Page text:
Tax refunds have loosened our purse strings… or have they?

National Australia Bank and Commonwealth Bank came out with competing views this week about how effective the combined impact of lower borrowing costs and recent tax cuts have been in boosting consumer spending.

CBA released its Household Spending Intentions report on Tuesday – based on a survey, Google Trends search data and customer transaction history – which projected a lift in consumer spending in retail, travel, entertainment and home buying.

“The combination of income tax refunds now flowing into bank accounts and an improving housing market is driving the lift,” the report said.

“Significantly, the Home Buying Intentions series has moved back into positive territory and this should help drive a further improvement in retail spending intentions in the months ahead.”

NAB Chief Economist Alan Oster was less optimistic, saying despite the retail sector improving somewhat in August, he remained concerned that there had been little growth in consumer spending, expecting future spending would be limited to “essentials”.

“So far, stimulus provided by policy makers has had limited impact or has been unable to offset the countervailing headwinds faced by the household sector,” Mr Oster said on Wednesday.

“With wage growth remaining weak, sluggish household income growth is likely to remain a headwind to consumption growth (consumer spending).”

Pain at the petrol pump – oil prices could spike

Petrol prices were expected to soar after missile and drone attacks on Saudi Arabia’s Abqaiq petroleum processing facilities and Khurais oil field on Saturday morning put a sizeable dent in the supply of oil to countries around the world.

Oil prices soar_social
Source: MB Images (Shutterstock)

Despite rebels in Yemen claiming responsibility, Saudi officials have blamed Iran for the attack, which managed to thwart the country’s state-of-the-art missile defence system and disrupted 5% of the world’s daily oil supply. The situation has stirred the prospect of another Middle East war, which could put further upward pressure on oil prices.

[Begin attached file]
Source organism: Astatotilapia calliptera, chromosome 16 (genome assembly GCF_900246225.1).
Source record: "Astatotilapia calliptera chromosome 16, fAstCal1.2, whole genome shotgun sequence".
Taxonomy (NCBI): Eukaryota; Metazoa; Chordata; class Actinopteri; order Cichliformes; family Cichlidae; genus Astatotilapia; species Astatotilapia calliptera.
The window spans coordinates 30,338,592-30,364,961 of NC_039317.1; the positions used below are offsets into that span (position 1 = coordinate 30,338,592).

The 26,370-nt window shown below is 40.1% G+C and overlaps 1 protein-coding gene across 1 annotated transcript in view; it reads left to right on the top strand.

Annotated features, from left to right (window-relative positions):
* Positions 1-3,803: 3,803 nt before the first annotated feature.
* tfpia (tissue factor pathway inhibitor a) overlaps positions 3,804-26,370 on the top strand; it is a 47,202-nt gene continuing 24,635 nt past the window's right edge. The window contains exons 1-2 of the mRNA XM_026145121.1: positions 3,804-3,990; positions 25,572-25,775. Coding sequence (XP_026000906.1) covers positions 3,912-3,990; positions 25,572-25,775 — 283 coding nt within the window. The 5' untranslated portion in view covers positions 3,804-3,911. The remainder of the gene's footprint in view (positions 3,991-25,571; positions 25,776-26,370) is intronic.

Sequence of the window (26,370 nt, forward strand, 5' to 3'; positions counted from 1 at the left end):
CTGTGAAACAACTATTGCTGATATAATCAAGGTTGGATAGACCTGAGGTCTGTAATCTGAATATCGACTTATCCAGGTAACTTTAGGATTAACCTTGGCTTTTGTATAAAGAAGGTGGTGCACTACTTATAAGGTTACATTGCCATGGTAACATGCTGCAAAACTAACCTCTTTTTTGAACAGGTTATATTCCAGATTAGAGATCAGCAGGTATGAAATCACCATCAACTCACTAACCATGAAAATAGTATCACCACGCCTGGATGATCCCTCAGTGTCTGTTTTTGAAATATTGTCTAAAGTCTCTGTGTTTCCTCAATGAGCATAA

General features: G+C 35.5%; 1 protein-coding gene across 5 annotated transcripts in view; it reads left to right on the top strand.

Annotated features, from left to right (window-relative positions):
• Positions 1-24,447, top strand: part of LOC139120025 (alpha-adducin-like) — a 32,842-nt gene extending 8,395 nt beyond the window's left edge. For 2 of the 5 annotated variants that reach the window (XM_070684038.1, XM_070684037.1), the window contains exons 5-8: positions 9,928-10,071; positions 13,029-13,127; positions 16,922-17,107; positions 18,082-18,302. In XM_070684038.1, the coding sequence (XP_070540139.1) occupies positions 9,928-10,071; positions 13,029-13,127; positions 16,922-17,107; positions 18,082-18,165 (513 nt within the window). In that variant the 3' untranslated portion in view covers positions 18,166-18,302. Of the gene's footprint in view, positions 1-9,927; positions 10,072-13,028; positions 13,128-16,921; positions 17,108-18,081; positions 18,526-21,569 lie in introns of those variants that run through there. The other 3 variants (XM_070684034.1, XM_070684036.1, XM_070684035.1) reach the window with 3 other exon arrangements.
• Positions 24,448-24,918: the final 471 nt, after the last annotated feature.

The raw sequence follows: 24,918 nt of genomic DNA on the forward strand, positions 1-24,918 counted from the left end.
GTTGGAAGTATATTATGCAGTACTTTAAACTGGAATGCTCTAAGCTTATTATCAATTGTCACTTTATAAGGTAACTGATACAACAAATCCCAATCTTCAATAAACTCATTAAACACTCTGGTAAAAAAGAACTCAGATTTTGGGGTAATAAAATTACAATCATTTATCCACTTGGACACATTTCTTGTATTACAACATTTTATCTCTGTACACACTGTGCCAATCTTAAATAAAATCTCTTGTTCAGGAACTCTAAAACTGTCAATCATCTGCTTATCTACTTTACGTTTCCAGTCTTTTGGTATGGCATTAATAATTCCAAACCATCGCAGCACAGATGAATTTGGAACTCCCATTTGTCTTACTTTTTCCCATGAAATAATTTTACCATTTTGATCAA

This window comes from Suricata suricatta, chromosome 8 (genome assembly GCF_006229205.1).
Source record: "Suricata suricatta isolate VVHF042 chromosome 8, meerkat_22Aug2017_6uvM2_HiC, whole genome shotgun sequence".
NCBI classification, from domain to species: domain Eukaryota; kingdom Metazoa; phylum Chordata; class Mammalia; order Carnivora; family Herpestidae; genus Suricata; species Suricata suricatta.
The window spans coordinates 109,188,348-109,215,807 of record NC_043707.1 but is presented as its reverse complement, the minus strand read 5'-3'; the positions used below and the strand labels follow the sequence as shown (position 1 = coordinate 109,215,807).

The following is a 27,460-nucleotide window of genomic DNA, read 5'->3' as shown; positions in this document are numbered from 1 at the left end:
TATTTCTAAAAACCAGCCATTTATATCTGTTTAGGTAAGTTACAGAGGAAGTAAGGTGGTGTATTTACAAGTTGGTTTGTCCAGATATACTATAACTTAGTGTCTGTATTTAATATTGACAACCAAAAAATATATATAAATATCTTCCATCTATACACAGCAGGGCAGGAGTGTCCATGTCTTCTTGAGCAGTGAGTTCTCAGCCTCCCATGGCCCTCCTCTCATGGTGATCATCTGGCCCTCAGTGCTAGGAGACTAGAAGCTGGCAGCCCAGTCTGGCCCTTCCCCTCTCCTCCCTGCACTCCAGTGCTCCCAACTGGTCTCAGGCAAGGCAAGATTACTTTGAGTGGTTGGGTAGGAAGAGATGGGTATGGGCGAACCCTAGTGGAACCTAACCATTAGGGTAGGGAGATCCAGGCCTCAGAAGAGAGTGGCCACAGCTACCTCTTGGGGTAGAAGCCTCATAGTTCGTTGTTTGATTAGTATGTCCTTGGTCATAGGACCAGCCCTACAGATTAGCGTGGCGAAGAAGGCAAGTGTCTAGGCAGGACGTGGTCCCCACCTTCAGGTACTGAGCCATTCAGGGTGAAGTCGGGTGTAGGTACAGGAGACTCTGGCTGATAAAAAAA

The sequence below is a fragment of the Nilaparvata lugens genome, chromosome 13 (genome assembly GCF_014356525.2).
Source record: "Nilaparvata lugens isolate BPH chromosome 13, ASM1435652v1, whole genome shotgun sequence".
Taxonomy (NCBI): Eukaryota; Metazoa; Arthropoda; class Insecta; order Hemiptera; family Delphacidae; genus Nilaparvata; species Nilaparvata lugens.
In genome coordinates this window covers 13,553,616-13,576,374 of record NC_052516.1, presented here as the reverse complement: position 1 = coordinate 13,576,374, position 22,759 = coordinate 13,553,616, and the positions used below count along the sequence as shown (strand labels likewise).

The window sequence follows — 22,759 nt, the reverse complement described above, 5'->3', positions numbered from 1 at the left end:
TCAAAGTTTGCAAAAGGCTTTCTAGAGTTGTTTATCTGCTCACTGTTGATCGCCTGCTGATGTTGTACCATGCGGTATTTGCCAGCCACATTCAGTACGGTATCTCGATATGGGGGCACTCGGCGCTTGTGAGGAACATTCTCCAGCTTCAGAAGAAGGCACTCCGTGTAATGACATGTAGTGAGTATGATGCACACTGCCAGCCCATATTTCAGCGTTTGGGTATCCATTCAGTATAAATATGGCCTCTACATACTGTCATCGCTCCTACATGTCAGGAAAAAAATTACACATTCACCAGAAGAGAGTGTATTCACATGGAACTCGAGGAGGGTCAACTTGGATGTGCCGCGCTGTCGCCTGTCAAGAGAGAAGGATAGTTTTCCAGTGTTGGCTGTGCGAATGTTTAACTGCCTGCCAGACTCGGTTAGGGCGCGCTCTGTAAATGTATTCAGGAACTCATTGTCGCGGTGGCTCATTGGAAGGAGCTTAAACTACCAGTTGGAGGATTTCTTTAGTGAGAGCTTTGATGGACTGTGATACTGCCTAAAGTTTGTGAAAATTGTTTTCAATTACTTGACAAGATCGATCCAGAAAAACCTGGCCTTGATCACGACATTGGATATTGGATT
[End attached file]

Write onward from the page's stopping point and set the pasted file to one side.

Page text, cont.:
The price of petrol in Australia was predicted to rise as a result, with some reports saying that it will hit record levels and stay there for some time – potentially rising to as much as $1.95 a litre, according to AMP Capital Chief Economist Shane Oliver. However, Dr Oliver said today that “we are a long way from that” yet.

“In fact, the $US3-4 a barrel rise in world oil prices over the past week would only justify a 3-4 cent a litre rise in petrol prices and then only with a lag as the more expensive fuel flows through,” he said.

“Average capital city petrol prices are up about 1-2 cents from a week ago which just looks like noise.”

People under 25 or with a low super balance won’t be slugged with default insurance anymore

A government change passed in the Senate on Thursday means that by default, people aged under 25 or with less than $6,000 in their super fund will no longer have to pay for life insurance premiums out of their superannuation balance.

The Putting Members’ Interest First bill – passed in Parliament yesterday – would require insurance in superannuation for these consumers to only be offered on an opt-in basis from 1 April 2020, but affected low-balance account holders and young super fund members would still be able to opt in if they want to take out insurance.

Super fund members employed in emergency services such as police, ambulance officers or firefighters, will be exempt from these changes, as will other workers employed in risky occupations who may need more comprehensive cover.

Exit fees and excessive fees on low balance accounts have also been banned by laws passed earlier this year.

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Image source: MB Images (Shutterstock)